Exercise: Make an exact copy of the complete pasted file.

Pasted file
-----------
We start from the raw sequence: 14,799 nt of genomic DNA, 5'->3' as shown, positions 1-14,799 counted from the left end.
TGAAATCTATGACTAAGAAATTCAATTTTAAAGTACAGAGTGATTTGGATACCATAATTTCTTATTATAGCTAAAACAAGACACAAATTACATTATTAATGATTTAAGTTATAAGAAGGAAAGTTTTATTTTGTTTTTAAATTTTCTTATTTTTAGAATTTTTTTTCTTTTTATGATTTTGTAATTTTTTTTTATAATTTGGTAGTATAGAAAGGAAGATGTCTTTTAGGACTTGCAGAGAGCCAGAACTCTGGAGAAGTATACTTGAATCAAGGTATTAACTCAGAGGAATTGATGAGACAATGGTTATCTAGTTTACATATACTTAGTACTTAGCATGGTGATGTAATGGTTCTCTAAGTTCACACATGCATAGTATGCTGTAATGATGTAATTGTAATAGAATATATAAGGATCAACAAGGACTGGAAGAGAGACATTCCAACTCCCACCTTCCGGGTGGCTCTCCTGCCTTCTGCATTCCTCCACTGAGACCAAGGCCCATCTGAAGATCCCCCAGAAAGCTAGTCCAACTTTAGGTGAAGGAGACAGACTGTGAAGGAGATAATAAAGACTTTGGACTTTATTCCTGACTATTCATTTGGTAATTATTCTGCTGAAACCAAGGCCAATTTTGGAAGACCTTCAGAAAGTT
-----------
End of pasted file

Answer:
We start from the raw sequence: 14,799 nt of genomic DNA, 5'->3' as shown, positions 1-14,799 counted from the left end.
TGAAATCTATGACTAAGAAATTCAATTTTAAAGTACAGAGTGATTTGGATACCATAATTTCTTATTATAGCTAAAACAAGACACAAATTACATTATTAATGATTTAAGTTATAAGAAGGAAAGTTTTATTTTGTTTTTAAATTTTCTTATTTTTAGAATTTTTTTTCTTTTTATGATTTTGTAATTTTTTTTTATAATTTGGTAGTATAGAAAGGAAGATGTCTTTTAGGACTTGCAGAGAGCCAGAACTCTGGAGAAGTATACTTGAATCAAGGTATTAACTCAGAGGAATTGATGAGACAATGGTTATCTAGTTTACATATACTTAGTACTTAGCATGGTGATGTAATGGTTCTCTAAGTTCACACATGCATAGTATGCTGTAATGATGTAATTGTAATAGAATATATAAGGATCAACAAGGACTGGAAGAGAGACATTCCAACTCCCACCTTCCGGGTGGCTCTCCTGCCTTCTGCATTCCTCCACTGAGACCAAGGCCCATCTGAAGATCCCCCAGAAAGCTAGTCCAACTTTAGGTGAAGGAGACAGACTGTGAAGGAGATAATAAAGACTTTGGACTTTATTCCTGACTATTCATTTGGTAATTATTCTGCTGAAACCAAGGCCAATTTTGGAAGACCTTCAGAAAGTT